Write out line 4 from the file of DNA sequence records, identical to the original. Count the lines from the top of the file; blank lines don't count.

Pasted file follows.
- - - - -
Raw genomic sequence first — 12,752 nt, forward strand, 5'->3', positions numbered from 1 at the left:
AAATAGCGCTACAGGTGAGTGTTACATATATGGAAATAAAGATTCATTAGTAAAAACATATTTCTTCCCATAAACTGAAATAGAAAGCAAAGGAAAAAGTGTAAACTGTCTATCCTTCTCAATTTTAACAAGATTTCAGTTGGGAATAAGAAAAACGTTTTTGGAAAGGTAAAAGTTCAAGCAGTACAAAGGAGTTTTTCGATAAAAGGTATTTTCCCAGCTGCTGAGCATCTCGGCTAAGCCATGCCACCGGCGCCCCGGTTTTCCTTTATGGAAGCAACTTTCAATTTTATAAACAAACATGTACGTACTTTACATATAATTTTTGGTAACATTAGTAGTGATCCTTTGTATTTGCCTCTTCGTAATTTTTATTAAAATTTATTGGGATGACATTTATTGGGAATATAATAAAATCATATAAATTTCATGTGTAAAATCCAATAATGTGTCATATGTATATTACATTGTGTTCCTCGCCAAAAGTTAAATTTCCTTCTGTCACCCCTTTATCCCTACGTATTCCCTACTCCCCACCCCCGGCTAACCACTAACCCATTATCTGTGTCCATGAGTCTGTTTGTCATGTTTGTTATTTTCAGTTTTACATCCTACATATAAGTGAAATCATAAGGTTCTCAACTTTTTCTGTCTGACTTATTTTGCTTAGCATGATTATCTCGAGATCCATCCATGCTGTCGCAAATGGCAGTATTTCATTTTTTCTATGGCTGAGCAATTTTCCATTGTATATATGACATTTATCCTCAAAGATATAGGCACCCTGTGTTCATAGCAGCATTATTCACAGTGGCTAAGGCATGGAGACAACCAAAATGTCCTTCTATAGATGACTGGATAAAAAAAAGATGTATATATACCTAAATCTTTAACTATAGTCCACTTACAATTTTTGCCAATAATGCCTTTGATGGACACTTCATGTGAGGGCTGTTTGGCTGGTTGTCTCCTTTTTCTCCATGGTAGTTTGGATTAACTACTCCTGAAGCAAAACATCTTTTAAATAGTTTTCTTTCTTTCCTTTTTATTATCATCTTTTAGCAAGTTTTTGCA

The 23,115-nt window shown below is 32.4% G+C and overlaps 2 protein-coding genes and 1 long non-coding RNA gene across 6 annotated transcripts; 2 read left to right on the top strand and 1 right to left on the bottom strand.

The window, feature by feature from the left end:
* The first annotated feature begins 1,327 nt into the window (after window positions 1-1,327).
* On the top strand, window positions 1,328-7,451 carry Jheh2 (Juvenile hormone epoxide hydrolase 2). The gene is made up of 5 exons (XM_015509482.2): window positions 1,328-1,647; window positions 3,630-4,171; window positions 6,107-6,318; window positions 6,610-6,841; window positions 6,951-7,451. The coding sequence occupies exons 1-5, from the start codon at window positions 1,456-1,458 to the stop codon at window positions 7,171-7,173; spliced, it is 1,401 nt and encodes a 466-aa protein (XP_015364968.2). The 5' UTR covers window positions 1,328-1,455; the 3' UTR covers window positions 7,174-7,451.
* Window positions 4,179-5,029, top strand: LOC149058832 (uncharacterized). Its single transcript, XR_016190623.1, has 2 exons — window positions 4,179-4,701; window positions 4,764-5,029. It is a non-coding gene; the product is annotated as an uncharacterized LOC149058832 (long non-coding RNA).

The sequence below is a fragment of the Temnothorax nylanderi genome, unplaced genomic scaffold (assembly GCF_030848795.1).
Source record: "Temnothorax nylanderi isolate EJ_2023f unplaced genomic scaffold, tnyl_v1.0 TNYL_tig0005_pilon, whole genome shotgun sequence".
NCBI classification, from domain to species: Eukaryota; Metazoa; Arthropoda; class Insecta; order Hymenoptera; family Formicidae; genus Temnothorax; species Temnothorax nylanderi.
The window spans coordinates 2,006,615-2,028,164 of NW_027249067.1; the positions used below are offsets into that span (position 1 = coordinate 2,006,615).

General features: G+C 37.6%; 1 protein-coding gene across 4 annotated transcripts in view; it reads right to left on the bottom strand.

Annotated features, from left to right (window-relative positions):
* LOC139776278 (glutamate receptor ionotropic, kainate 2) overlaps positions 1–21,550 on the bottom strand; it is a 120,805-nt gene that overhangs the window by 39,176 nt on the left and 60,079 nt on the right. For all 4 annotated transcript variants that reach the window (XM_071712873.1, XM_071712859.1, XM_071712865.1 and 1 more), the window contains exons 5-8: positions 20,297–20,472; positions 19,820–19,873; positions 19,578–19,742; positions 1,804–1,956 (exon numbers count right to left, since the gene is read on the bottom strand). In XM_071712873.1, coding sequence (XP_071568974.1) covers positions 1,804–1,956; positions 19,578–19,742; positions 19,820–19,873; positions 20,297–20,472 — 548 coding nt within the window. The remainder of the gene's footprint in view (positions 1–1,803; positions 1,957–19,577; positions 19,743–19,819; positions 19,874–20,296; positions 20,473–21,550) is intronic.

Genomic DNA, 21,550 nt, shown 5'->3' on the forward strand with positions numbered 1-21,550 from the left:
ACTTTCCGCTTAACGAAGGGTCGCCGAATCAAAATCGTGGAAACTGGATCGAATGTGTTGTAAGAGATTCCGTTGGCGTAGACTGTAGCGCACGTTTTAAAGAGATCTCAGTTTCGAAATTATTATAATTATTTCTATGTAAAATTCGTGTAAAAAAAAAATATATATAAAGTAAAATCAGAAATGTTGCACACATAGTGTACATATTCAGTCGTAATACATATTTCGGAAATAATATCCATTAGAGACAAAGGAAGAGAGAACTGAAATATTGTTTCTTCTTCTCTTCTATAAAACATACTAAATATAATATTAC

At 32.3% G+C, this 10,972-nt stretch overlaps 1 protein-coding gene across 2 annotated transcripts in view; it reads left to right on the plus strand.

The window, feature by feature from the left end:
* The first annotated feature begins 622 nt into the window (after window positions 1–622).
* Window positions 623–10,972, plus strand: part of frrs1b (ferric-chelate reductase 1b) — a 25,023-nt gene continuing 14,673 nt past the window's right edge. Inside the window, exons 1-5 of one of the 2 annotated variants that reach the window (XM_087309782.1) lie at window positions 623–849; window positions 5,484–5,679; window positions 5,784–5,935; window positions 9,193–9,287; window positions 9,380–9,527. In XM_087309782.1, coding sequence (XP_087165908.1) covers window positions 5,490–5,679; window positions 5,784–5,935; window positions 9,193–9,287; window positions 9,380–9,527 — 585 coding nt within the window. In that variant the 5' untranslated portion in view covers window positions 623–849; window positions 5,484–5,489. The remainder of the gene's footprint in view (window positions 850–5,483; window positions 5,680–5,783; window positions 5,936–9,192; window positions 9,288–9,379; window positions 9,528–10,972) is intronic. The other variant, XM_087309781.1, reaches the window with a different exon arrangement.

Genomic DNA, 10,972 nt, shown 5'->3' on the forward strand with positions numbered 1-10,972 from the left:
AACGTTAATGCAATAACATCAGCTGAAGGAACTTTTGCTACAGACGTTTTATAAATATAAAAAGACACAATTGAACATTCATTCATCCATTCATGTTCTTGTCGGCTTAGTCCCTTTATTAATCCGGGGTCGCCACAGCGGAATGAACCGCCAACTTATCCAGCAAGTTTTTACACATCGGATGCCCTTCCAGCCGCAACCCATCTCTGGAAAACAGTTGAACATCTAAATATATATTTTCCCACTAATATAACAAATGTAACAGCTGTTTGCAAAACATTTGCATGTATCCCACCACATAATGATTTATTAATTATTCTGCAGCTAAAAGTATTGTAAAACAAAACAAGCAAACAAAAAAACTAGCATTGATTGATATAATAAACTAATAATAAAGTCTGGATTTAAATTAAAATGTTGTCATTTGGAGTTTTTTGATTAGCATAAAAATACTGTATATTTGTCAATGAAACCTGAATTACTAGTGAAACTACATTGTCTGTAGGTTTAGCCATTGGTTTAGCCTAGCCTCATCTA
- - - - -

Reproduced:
The window, feature by feature from the left end: